[Editorial notes : Guest article contributed by Santosh Panda, founder of Explara, online ticketing platform. In this article, Santosh shares a few key learnings the team had while dealing with big businesses/corporates. For entrepreneurs who are still finding it difficult to wade through big corporates, #StartupLessons from Santosh will help you understand this better.]
When we were building Explara during 2008-2009, fortunately we started with small customers, so small that sometime it is 2 people organization looking for a simple solution. That helped us to get the MVP (minimum viable product) out.
But as we went on serving several of them, we also started getting large scale customers which distracted us a lot on product, operation, marketing and sales side. This blog post is to share our learning.
I first travelled to a client meeting with my sales manager during 2009; we went to meet a biggest new year event organizer in Pune. Client asked us to do extra things such as product tweaking and special marketing solution for their event.
Somehow, we had to say yes, as we wanted to win, considering 2009 was the first year.
Result: The client remained our customer only once during New Year events for 2009, 2010(just 2 events)! That’s end of business.
Know your customer segment well and if you are thinking that meeting a client will win their heart and mind, its not! They might belong to different segments and hence you are wasting your time.
During 2010, a big entertainment event organizer promised he would open the door to several high profile event organizers. Both sales team & I were eager to grow and we got wooed to meet him in person in Delhi. We wasted a lot of our efforts (including money) to travel to Delhi and meet him.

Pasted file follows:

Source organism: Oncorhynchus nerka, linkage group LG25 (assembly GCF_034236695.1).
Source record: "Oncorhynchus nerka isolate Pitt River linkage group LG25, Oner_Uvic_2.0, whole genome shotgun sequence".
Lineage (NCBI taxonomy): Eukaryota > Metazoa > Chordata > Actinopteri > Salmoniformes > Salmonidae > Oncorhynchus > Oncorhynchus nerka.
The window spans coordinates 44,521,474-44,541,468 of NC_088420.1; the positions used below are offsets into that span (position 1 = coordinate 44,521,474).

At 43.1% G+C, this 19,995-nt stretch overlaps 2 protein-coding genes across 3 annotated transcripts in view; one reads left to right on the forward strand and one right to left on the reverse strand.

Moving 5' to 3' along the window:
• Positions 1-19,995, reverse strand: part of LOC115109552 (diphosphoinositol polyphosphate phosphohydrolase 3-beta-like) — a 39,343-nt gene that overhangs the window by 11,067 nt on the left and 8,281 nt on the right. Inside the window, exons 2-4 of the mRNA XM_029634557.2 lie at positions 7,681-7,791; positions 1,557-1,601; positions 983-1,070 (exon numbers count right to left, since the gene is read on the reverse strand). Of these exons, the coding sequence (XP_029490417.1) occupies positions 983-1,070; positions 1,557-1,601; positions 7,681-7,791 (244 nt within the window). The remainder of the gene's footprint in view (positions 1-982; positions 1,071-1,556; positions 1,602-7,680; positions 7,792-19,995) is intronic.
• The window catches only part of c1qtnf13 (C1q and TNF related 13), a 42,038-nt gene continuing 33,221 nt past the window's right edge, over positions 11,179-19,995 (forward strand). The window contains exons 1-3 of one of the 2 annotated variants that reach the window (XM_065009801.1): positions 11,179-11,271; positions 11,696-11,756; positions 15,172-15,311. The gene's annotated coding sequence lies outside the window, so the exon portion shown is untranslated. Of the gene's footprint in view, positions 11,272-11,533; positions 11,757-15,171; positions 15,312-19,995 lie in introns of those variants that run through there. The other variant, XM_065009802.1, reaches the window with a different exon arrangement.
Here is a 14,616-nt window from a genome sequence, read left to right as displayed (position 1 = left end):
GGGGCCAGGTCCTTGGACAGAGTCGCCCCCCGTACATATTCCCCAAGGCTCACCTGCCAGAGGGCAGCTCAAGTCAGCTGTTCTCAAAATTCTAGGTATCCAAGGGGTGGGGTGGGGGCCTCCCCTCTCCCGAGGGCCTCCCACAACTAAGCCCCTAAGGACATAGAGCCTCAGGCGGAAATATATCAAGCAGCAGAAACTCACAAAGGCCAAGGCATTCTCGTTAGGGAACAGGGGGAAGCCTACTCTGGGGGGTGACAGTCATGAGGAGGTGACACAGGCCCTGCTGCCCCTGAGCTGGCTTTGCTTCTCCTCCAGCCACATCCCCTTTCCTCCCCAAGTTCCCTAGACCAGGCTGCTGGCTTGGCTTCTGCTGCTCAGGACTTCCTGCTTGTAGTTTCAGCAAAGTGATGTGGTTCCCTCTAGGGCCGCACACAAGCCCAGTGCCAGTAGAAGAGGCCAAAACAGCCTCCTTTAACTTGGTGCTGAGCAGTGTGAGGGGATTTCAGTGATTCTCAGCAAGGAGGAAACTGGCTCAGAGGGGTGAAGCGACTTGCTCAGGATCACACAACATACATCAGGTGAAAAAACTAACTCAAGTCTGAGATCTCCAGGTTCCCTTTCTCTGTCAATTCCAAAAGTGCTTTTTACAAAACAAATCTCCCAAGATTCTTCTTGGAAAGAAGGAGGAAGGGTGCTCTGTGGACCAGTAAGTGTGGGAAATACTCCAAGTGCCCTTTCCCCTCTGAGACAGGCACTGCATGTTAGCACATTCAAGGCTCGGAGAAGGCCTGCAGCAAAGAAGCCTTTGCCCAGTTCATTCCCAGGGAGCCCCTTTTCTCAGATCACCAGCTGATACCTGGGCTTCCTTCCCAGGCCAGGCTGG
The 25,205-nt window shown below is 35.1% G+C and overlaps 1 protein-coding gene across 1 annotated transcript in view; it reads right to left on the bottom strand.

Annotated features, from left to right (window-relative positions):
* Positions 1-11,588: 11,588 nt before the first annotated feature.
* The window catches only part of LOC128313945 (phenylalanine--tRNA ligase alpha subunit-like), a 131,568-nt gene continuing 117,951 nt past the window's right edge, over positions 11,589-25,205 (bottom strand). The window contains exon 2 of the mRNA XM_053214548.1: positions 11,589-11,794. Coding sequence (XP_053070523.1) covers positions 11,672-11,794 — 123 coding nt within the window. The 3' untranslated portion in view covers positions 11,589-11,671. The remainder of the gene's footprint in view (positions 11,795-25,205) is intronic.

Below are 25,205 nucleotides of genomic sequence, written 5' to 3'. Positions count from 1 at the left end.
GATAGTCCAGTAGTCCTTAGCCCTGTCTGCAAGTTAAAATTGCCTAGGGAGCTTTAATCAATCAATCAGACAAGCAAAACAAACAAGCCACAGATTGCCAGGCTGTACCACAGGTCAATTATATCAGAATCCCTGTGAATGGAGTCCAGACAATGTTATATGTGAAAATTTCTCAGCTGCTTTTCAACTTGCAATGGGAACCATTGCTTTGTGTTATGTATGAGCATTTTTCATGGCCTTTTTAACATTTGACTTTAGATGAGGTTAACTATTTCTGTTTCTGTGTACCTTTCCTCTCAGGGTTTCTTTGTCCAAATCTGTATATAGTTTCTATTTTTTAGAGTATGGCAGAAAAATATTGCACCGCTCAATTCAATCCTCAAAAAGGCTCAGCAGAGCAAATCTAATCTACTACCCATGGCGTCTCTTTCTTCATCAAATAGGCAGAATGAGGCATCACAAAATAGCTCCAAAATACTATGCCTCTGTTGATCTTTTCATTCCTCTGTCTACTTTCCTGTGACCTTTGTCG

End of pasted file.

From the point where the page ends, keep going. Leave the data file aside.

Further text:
Result: His event was total flop and that one flop damaged his reputation. No body can open a floodgate, it takes time to grow your pipeline, therefore contain your ambitions.
During 2011, that was peak time of Explara as product was getting matured and we wanted to win a very big organization for their mega event. Our sales manager traveled to meet them in Chennai, I called client several times from London.
Result: This Mr. Big client team was so bureaucratic that they had least appreciation for product efficiency and more about ‘Whom we Know’.
During 2011, we were also called by one of India’s mega sports event team; we spent hell lot of time in establishing an entire working model. But client’s management team thought we wouldn’t be able to deliver, as we don’t have a brand name! There is no value of solutions for some big customers; it’s just brand only to start with!
Result: We lost to a fairly popular competitor who had promised a lot, under- delivered a lot. The panic situation was before 3 days of the D Day match, Client’s manager called me all the way in London to talk to my competitor’s operation head and help them running my laid out working model.
The client knew we have done excellent groundwork and could deliver, but mental barriers are tough to change.
During 2012-2013, we stopped going to large-scale events, even if they called. We ensured we are not spending time, money, product tweaking, any of that but just meet as a reciprocation of relationship. We have been growing hugely on small & medium event organizers.
Our renewed belief to focus on bottom of the pyramid helped us to scale faster and also enhance the customer feedback loop->product development->operation efficiency. Not winning big customer then was blessing in disguise.
However, I am not advocating not to do business with big companies, it is just you need to figure out when and how you should do.
Recommended Read: Sanjay Swamy has a fantastic talk on How Startups Can Do Business With Big Companies.